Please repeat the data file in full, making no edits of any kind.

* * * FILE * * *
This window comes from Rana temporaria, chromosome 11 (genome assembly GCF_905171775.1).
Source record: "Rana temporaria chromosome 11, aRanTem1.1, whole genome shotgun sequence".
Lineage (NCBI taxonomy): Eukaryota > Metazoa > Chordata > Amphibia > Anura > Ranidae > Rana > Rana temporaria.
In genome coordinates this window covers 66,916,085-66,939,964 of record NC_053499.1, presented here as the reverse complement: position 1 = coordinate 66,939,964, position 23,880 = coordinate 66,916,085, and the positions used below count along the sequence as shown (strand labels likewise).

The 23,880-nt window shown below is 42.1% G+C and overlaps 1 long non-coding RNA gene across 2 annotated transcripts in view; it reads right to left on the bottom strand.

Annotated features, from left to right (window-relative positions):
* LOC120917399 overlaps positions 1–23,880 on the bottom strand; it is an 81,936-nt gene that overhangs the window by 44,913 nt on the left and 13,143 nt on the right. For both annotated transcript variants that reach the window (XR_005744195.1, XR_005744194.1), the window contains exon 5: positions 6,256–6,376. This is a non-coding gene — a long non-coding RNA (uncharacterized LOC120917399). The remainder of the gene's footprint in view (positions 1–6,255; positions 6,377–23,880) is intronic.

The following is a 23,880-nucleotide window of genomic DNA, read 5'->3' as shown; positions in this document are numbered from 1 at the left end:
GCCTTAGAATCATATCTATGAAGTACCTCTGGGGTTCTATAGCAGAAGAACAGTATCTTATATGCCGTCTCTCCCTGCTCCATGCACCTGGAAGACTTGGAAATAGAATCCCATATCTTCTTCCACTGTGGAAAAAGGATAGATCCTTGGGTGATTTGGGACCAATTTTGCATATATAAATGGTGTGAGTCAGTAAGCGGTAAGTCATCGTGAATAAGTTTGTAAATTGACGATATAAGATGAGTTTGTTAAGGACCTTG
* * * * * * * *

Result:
This window comes from Rana temporaria, chromosome 11 (genome assembly GCF_905171775.1).
Source record: "Rana temporaria chromosome 11, aRanTem1.1, whole genome shotgun sequence".
Lineage (NCBI taxonomy): Eukaryota > Metazoa > Chordata > Amphibia > Anura > Ranidae > Rana > Rana temporaria.
In genome coordinates this window covers 66,916,085-66,939,964 of record NC_053499.1, presented here as the reverse complement: position 1 = coordinate 66,939,964, position 23,880 = coordinate 66,916,085, and the positions used below count along the sequence as shown (strand labels likewise).

The 23,880-nt window shown below is 42.1% G+C and overlaps 1 long non-coding RNA gene across 2 annotated transcripts in view; it reads right to left on the bottom strand.

Annotated features, from left to right (window-relative positions):
* LOC120917399 overlaps positions 1–23,880 on the bottom strand; it is an 81,936-nt gene that overhangs the window by 44,913 nt on the left and 13,143 nt on the right. For both annotated transcript variants that reach the window (XR_005744195.1, XR_005744194.1), the window contains exon 5: positions 6,256–6,376. This is a non-coding gene — a long non-coding RNA (uncharacterized LOC120917399). The remainder of the gene's footprint in view (positions 1–6,255; positions 6,377–23,880) is intronic.

The following is a 23,880-nucleotide window of genomic DNA, read 5'->3' as shown; positions in this document are numbered from 1 at the left end:
GCCTTAGAATCATATCTATGAAGTACCTCTGGGGTTCTATAGCAGAAGAACAGTATCTTATATGCCGTCTCTCCCTGCTCCATGCACCTGGAAGACTTGGAAATAGAATCCCATATCTTCTTCCACTGTGGAAAAAGGATAGATCCTTGGGTGATTTGGGACCAATTTTGCATATATAAATGGTGTGAGTCAGTAAGCGGTAAGTCATCGTGAATAAGTTTGTAAATTGACGATATAAGATGAGTTTGTTAAGGACCTTG